Helsinki: Summer Sun



August 12, 2014


Many years ago I had an American-Hungarian friend.  She insisted that Hungarian was “different” and resembled no other language in Europe.  Since I was a young man who thought he already knew everything, I doubted my friend’s characterization of her language.

Hungary lies in the middle of Central Europe.  Certainly the language is in some way similar to her neighbors’.   Surely Hungarian is related to Slovakian Slavic, or Romanian Romance, or Austrian Germanic?

Well I was dead wrong!

My research revealed that Hungarian is not associated with any of the Indo-European language groups such as Slavic (Slovakian, Russian, et al) or Romance (Romanian, French, et al) or Germanic (German, English, et al).   

Hungarian is a Finno-Ugric language that is descended from the languages that emerged from beyond the Ural Mountains in Central Asia.  The Mongols brought these languages with them when they conquered much of Eastern and Central Europe in the Thirteenth Century.  The closest cousins to modern Hungarian are Finish and Estonian that are also part of the same language group.

So here in Helsinki, I cannot understand a sign or speak one word.  I did learn to say hello – hei, and thank you – kiitos.


(At one time, Finland was part of the Kingdom of Sweden.  Although only about six percent of the population of Finland is Swedish-speaking, they exert considerable influence.  Consequently, both Swedish and Finish are official languages here and most of the signs are in both languages.)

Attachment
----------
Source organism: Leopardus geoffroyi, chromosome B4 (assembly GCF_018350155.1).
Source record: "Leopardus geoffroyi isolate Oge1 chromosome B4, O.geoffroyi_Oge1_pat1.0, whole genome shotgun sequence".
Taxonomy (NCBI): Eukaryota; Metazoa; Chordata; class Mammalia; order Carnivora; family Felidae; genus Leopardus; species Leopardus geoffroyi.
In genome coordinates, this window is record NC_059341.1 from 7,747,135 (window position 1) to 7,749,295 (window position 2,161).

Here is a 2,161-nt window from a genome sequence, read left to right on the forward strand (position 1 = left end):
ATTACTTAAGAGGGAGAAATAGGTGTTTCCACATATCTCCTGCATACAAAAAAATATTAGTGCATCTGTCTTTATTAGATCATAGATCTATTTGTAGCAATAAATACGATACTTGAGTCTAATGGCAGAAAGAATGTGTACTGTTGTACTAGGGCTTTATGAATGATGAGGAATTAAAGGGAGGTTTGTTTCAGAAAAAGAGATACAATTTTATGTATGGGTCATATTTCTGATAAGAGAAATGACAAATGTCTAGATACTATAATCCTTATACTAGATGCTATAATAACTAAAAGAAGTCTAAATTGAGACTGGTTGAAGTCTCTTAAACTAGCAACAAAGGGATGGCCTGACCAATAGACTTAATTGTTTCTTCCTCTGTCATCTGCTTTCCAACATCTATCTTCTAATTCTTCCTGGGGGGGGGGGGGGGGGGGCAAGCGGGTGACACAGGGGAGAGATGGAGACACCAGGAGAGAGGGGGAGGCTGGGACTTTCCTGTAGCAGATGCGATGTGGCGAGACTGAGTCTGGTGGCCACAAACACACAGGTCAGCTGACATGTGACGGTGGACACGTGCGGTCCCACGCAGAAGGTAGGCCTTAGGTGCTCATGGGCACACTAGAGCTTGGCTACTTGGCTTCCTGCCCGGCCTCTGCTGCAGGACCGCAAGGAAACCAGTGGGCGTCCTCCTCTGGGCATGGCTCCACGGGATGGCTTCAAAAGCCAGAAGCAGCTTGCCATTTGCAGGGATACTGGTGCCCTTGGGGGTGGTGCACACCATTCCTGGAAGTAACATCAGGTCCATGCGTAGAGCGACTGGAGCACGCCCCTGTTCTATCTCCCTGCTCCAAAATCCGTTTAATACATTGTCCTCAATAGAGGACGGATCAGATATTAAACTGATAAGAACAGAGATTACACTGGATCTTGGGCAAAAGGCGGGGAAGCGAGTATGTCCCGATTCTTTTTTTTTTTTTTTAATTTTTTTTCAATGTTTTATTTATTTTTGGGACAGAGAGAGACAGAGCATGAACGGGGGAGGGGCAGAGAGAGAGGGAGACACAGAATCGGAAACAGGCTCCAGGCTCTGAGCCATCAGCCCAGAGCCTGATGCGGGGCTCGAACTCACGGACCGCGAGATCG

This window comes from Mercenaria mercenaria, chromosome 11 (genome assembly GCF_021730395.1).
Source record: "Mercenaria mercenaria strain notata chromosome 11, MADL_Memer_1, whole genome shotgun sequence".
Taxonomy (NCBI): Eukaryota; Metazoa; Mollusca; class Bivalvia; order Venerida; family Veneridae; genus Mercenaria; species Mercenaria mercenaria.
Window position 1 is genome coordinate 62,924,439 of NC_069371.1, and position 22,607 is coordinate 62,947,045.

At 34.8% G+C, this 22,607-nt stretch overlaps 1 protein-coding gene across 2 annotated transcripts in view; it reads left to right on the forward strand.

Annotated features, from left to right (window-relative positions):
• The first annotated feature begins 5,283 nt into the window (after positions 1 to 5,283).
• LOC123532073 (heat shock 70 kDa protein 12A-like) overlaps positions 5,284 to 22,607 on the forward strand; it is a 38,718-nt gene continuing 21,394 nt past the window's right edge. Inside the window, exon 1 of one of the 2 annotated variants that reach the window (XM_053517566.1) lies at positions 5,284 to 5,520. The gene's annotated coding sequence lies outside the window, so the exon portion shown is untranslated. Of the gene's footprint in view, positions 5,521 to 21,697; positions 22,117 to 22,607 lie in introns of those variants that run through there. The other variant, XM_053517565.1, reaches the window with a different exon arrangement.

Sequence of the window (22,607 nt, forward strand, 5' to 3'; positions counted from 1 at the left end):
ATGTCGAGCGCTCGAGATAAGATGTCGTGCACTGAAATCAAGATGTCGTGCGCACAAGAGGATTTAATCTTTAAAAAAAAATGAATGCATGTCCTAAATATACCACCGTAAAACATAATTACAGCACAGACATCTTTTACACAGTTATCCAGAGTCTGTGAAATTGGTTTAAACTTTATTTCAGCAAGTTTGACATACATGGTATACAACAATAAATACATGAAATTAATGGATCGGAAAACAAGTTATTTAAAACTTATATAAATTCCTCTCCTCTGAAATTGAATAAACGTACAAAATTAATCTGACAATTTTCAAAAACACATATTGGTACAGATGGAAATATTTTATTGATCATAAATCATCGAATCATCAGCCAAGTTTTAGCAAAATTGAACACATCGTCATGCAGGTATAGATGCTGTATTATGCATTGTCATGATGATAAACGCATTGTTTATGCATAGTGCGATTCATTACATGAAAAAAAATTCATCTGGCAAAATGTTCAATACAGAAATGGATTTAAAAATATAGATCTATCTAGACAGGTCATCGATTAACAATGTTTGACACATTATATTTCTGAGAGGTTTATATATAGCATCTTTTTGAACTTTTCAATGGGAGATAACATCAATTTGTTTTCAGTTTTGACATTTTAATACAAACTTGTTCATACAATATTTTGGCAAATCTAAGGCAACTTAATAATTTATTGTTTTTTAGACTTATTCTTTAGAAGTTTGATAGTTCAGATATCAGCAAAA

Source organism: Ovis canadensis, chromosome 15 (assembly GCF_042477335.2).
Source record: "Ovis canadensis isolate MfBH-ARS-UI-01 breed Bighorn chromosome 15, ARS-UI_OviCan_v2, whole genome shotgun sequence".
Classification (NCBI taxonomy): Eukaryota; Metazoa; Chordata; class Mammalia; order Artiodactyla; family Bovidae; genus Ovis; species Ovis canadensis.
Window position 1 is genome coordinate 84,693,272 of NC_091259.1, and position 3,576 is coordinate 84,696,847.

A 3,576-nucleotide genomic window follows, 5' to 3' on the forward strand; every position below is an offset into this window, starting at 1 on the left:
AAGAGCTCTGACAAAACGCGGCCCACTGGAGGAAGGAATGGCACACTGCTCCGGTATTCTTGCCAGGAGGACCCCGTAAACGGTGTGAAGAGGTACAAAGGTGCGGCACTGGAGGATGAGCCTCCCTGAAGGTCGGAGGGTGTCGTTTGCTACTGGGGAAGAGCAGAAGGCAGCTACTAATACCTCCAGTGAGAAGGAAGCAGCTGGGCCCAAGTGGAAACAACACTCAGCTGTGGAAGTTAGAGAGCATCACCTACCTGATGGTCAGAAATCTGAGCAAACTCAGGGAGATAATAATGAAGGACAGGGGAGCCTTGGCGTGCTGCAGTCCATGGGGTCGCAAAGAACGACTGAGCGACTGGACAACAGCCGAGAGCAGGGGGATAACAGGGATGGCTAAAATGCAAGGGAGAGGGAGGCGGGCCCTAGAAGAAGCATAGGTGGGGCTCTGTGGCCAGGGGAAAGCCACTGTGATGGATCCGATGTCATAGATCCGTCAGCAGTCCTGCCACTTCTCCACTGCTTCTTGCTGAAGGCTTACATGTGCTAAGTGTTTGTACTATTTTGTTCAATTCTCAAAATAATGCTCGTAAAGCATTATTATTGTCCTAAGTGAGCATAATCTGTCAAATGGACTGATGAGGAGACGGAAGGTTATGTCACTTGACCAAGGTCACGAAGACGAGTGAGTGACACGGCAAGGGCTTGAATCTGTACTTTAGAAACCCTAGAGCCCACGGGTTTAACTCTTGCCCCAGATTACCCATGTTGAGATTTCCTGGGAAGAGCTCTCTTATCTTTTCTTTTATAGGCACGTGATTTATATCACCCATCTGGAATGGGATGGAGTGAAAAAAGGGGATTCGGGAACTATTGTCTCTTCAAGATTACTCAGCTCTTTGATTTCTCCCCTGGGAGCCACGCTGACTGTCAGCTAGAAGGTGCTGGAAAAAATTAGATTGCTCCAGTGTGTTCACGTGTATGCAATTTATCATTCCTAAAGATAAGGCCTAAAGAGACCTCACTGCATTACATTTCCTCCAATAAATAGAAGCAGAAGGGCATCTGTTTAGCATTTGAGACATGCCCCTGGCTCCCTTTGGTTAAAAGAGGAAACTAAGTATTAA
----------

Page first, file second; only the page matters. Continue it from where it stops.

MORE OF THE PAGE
Fortunately, from the earliest age in primary school, all Finns study English.  They read, write and speak it fluently.  So it is no problem for me to ask directions or to order food or to make purchases.  For example, in a well-stocked electronics shop in a huge shopping mall, I replaced a shattered camera lens protector and my Kindle micro USB cable.

In between shopping and eating, I managed to visit several important Helsinki sites:  churches that dominate the skyline, a non-sectarian chapel and the waterfront.

An hour’s train ride outside Helsinki, on the shore of Lake Vanajavesi, I climbed around the Häme Castle in the town of Hämeenlinna, the birthplace of Jean Sibelius, Finland’s most famous composer.

Helsinki is a modern city - spotlessly clean and orderly.   There’s an efficient bus, subway and suburban train system, and a fleet of Mercedes taksi cabs.  Cyclists scoot around town along clearly marked bicycle paths.   In the outdoor cafes and parks, everyone revels in the late afternoon and evening sunlight.  This summer is the warmest in forty years. 

Finally, near the waterfront, an indoor market offers local sweets, delicacies and specialty foods.  Reminded me of Faneuil Hall in Boston.  I resisted the pastry but succumbed to a local beer.  In the display cases of the fish shops, I have never in my life seen so many varieties and flavors of smoked salmon!  Zabar’s, take note!

Reindeer kebab, anyone?

Näkemiin ja on onnellinen päivä,